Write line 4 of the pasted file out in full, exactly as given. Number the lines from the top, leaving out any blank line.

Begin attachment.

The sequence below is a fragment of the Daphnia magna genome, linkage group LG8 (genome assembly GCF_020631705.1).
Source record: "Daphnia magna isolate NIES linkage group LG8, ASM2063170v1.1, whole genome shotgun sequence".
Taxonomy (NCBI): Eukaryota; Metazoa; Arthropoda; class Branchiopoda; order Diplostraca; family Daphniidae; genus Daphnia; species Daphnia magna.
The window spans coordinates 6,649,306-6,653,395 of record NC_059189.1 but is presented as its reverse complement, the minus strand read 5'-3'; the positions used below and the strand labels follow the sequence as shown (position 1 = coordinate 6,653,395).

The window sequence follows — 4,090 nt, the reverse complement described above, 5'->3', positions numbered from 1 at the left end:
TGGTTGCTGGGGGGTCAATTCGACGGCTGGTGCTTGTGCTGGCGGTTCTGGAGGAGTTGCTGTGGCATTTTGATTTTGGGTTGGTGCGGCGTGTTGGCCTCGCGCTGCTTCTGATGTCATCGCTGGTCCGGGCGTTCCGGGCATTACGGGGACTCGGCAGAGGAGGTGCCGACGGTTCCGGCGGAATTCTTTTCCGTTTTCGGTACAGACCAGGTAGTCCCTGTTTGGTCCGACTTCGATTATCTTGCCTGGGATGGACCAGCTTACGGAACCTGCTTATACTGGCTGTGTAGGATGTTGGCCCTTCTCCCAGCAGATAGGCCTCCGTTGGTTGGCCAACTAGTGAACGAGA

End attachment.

The window spans coordinates 6,649,306-6,653,395 of record NC_059189.1 but is presented as its reverse complement, the minus strand read 5'-3'; the positions used below and the strand labels follow the sequence as shown (position 1 = coordinate 6,653,395).